KOOL AIDED

Kool Daddy’s recipe for a killer Pan­head

Street Chopper - - Contents - WORDS: NICK RAJNER PHO­TOS: JUSTIN GE­ORGE

This project started as a cheap Shov­el­head I picked up from San An­to­nio. I was work­ing at a Harley dealer, north of Austin, at the time. But I wanted to work more on the vin­tage bikes. I met Johnny Gal­van, the owner of Kool Daddy Motorcicles, and he hired me part time on my days off from the deal­er­ship.

Af­ter we talked about my Shov­el­head and what I wanted to make it into, he had me bring it in, and within a day it was torn down to the frame. Af­ter re­build­ing the mo­tor, I started keep­ing an eye out for a Pan­head. I found one in Hous­ton and the thing was mint with stock stan­dard OEM parts, so I sold my Shov­el­head mo­tor and bought the Pan.

It’s a 1956 FLH. We re­built the mo­tor, and I took my ’76 trans and swapped the main shaft for the short one and found an OEM Pan­head kicker cover for it. The frame was my boss’ that I got from him af­ter he swapped over to an orig­i­nal 1942 Knucklehead frame.

From there it was a mat­ter of find­ing and buy­ing parts. I traded the Wide Glide off of my Shovel for the 1970 Su­per Glide and laced the hub to a 21-inch rim. In the rear I mod­i­fied the frame to ac­cept a Juice drum brake. Af­ter I had a roller I mocked up the bike and started fab­ri­cat­ing the sissy bar, mid- con­trols, and dual head­light mount.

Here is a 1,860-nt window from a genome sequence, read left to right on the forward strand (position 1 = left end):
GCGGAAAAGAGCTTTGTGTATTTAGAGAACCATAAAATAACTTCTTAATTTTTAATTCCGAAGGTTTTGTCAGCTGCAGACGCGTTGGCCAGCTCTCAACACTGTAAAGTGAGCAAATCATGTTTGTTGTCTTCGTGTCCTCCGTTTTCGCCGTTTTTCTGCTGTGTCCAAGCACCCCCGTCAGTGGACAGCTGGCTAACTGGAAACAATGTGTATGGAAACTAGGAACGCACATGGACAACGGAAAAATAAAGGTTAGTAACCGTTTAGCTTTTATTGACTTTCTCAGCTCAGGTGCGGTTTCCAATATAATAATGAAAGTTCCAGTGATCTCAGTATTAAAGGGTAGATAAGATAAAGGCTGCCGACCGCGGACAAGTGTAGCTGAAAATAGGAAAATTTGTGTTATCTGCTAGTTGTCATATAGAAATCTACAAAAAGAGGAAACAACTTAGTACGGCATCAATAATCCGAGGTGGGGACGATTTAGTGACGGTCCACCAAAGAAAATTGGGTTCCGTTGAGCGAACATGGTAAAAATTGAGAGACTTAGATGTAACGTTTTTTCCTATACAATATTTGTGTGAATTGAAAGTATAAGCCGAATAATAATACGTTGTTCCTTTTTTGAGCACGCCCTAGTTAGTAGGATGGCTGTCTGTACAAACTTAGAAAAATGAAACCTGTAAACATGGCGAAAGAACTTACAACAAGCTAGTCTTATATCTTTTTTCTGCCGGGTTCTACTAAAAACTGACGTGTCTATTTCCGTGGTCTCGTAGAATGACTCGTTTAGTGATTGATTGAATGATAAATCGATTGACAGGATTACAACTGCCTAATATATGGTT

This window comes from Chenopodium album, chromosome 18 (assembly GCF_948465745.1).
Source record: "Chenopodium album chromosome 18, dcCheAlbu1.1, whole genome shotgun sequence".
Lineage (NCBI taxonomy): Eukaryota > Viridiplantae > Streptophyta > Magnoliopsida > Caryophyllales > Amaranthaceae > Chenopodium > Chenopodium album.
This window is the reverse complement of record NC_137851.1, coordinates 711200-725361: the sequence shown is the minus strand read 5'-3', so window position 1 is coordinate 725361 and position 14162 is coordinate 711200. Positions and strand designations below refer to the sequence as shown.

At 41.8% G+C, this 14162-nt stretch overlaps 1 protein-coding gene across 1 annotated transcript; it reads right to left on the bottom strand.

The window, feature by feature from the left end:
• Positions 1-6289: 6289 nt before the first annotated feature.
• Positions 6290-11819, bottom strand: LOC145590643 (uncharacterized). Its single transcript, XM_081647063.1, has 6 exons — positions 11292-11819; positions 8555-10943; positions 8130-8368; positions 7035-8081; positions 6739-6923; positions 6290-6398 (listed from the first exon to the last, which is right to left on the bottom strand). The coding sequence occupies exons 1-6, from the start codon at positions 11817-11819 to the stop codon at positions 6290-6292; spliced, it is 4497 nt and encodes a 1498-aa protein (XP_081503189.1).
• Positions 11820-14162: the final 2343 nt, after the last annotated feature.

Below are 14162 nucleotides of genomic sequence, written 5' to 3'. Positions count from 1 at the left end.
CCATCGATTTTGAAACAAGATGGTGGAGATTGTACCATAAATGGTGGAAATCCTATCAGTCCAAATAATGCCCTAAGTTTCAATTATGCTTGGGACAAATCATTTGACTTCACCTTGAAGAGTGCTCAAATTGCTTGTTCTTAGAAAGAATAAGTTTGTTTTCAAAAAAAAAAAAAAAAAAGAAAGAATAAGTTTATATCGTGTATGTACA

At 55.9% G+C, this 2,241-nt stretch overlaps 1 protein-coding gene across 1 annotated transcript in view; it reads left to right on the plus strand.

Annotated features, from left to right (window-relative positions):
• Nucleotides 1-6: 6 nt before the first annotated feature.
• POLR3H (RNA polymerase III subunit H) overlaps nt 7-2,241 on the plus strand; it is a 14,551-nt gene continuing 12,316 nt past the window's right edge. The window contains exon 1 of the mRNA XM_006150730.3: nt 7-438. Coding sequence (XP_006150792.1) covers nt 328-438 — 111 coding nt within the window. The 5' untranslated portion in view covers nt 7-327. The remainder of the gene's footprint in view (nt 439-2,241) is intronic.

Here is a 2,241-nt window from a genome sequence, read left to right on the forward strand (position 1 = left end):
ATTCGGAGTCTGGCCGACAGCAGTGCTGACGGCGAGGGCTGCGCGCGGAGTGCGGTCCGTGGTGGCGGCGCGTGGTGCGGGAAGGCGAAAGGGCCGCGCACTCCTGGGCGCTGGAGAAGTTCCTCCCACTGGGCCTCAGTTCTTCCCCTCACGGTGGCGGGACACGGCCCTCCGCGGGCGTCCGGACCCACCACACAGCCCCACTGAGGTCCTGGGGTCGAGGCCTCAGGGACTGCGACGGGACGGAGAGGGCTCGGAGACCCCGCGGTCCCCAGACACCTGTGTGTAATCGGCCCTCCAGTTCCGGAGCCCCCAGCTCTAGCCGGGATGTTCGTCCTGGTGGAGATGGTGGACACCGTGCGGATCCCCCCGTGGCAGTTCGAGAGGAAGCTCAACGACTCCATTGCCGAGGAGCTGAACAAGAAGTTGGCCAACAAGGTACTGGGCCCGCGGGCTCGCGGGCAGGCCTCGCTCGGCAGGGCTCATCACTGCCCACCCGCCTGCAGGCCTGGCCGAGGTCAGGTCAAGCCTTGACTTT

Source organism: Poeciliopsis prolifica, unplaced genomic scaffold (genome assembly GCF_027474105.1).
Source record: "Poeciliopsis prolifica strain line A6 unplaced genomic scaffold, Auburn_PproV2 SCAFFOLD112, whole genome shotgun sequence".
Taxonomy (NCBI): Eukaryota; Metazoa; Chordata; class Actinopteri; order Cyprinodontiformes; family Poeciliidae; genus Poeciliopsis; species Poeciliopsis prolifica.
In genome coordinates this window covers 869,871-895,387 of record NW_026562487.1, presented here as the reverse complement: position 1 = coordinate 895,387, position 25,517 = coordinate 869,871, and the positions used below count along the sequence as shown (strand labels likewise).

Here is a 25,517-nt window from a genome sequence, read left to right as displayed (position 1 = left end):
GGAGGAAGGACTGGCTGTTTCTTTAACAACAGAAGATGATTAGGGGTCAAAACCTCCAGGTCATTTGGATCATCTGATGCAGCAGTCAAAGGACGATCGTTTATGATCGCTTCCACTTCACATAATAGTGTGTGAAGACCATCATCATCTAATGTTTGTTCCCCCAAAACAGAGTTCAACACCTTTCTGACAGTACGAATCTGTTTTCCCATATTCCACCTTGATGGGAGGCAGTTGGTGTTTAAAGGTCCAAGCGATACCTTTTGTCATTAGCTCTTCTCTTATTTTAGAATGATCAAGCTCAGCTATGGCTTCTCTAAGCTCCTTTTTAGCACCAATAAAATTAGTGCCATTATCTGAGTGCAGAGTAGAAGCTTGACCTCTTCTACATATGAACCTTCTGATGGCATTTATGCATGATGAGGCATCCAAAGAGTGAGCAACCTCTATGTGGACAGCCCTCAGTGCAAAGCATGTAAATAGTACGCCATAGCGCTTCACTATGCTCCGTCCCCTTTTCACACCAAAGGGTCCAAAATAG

For the mid- con­trols, my dad ma­chined the base to slip over the stock floor­board tab, and I bent the rest with the footrest us­ing old rocker clutch pads. I wanted the sissy bar tall, so we bent one up and welded on the Prism Sup­ply Co. box light mount and li­cense plate mount. Af­ter all the fab­ri­ca­tion the bike came to­gether re­ally fast, with Gary Queen from Other Side Cus­toms in Dal­las killing it with the paint. I couldn’t have fin­ished this bike with­out the help of Johnny Gal­van, Joe C., Matt Rajner, Joe Spivey, Shaun Rev­elle, Tony Abrante, Gary Queen, and Lynda Leo. SC

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